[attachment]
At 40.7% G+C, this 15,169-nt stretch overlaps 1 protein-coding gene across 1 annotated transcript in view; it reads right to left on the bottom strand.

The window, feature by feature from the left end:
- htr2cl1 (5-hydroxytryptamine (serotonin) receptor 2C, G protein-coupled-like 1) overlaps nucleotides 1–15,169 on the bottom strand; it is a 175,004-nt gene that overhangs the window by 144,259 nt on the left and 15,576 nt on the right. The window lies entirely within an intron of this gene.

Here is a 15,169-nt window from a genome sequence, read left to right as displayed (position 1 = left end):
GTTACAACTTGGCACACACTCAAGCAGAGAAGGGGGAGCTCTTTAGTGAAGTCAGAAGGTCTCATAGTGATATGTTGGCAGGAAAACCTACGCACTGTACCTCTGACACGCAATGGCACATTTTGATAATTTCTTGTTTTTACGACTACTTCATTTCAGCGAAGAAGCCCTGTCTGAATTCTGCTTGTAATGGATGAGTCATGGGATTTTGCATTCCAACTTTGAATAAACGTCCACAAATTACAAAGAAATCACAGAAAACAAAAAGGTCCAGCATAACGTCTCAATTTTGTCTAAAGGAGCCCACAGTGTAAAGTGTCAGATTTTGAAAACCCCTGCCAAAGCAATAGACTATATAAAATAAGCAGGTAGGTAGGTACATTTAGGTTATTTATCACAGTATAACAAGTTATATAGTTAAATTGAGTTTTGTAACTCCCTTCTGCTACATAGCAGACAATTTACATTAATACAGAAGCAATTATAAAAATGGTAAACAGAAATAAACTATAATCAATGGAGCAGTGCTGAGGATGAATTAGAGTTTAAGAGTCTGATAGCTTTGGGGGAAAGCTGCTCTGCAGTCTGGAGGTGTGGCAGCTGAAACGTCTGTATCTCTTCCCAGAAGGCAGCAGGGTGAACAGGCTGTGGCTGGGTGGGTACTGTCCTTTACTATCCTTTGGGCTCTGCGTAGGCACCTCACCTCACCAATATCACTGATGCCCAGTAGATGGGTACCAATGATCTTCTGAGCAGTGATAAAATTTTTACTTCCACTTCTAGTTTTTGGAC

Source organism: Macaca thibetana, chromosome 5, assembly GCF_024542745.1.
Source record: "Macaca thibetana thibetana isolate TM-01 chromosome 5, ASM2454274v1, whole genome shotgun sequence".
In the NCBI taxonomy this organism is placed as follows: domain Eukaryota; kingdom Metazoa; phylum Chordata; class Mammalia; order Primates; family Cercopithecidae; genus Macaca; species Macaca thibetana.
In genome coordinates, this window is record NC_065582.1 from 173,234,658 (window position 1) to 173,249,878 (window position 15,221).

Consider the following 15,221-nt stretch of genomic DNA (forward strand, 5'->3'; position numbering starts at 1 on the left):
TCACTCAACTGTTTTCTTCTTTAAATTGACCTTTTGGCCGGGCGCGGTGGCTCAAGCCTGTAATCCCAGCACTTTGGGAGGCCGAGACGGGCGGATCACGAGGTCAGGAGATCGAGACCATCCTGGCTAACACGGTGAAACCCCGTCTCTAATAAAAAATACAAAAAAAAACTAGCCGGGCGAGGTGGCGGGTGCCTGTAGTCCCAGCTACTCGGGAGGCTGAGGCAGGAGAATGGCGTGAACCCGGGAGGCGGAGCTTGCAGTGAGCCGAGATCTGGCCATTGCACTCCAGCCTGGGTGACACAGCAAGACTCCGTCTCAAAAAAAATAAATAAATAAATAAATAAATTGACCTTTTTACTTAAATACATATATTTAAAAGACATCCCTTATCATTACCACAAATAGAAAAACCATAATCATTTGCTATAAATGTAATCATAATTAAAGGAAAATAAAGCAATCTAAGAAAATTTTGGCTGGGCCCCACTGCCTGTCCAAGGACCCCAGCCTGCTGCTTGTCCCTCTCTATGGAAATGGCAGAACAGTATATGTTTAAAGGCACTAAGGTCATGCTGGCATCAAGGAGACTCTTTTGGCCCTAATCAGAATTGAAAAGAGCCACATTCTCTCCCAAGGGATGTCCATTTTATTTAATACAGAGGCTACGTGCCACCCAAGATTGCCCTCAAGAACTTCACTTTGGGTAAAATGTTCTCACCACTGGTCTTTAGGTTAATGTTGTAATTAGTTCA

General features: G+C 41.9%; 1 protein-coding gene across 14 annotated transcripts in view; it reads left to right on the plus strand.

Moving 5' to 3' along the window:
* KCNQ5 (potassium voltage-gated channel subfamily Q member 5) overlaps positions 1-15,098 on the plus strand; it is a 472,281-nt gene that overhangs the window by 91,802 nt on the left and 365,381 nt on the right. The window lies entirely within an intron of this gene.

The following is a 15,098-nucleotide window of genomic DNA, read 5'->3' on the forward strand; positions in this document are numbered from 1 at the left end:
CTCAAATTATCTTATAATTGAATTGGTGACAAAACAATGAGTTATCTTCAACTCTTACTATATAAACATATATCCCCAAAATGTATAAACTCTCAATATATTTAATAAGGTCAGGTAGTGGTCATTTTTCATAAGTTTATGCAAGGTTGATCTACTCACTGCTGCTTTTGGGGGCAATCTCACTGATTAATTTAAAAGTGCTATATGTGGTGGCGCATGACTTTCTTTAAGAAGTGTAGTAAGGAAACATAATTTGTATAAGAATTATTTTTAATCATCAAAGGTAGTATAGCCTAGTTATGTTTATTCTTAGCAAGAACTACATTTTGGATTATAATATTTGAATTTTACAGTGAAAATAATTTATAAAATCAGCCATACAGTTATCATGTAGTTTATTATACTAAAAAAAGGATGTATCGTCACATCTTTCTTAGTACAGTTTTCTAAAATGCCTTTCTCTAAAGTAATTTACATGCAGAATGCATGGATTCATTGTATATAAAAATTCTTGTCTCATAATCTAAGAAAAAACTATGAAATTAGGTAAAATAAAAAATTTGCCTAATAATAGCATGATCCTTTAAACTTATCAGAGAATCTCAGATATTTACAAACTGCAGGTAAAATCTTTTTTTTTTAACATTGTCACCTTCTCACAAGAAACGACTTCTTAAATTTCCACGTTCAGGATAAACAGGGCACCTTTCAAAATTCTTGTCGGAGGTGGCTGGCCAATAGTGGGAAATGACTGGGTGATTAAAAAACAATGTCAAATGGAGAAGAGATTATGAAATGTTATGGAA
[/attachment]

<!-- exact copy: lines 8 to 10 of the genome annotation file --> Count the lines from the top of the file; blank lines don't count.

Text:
In the NCBI taxonomy this organism is placed as follows: domain Eukaryota; kingdom Metazoa; phylum Chordata; class Mammalia; order Primates; family Cercopithecidae; genus Macaca; species Macaca thibetana.
In genome coordinates, this window is record NC_065582.1 from 173,234,658 (window position 1) to 173,249,878 (window position 15,221).

Consider the following 15,221-nt stretch of genomic DNA (forward strand, 5'->3'; position numbering starts at 1 on the left):